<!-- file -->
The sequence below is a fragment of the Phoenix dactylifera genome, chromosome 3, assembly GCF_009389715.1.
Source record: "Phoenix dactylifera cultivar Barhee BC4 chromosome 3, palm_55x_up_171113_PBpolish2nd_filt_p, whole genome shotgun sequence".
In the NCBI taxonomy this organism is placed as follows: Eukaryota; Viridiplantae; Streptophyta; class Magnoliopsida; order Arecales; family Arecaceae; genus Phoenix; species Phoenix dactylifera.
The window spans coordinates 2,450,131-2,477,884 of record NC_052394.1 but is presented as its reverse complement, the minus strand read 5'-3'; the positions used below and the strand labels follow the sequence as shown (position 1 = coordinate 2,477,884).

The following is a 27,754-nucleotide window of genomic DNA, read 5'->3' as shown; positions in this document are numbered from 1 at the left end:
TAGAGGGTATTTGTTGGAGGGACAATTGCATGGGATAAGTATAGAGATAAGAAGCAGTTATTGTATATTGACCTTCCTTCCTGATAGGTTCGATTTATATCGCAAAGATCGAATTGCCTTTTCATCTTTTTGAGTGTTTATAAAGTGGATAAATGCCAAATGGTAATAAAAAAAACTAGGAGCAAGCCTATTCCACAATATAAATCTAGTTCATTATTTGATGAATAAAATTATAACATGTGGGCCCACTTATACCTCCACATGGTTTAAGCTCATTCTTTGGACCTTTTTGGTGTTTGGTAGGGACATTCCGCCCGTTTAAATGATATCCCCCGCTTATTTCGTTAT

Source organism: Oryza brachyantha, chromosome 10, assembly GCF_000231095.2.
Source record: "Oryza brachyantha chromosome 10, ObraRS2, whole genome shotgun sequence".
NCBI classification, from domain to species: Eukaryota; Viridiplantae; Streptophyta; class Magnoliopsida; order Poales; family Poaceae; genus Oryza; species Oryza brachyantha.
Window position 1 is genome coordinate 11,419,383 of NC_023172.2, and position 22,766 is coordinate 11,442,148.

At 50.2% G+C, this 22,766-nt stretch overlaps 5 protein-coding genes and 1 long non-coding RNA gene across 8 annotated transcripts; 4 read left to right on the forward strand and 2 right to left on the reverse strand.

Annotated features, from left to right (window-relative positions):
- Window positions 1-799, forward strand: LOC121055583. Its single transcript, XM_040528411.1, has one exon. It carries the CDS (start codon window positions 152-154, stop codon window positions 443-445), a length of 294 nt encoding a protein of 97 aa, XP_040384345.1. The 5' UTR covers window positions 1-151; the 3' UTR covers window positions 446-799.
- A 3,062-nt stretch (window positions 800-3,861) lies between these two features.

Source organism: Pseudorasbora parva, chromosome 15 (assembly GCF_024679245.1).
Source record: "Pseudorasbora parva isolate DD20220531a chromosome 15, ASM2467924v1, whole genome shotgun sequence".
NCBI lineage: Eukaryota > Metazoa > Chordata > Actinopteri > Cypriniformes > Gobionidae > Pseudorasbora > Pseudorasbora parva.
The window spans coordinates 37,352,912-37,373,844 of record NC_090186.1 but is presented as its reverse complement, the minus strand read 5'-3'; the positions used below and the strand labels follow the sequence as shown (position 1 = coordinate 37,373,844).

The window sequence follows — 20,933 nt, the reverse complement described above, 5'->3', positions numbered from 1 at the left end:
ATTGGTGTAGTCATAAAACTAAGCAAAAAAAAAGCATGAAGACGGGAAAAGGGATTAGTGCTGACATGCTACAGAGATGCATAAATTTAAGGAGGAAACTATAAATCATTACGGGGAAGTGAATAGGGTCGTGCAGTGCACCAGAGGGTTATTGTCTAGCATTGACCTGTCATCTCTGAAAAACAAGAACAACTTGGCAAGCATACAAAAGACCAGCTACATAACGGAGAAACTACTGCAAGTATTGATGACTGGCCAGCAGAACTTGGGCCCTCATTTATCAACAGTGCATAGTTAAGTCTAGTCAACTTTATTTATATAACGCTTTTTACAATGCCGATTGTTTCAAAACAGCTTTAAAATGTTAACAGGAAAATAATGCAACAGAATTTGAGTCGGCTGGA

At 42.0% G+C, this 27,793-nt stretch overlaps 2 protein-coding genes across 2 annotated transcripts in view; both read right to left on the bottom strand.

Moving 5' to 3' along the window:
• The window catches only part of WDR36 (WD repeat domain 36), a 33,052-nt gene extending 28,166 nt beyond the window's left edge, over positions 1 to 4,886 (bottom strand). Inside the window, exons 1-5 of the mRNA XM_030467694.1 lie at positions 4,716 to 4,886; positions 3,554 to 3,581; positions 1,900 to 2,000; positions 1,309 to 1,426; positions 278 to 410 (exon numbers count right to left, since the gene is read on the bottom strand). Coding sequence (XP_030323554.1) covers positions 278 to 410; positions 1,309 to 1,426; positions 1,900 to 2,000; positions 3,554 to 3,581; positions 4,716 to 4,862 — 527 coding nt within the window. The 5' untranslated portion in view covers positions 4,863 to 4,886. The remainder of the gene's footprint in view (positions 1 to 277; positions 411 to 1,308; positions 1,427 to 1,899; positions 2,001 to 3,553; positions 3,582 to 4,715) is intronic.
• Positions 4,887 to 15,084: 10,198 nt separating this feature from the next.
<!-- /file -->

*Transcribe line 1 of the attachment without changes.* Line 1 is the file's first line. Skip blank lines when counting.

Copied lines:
The sequence below is a fragment of the Phoenix dactylifera genome, chromosome 3, assembly GCF_009389715.1.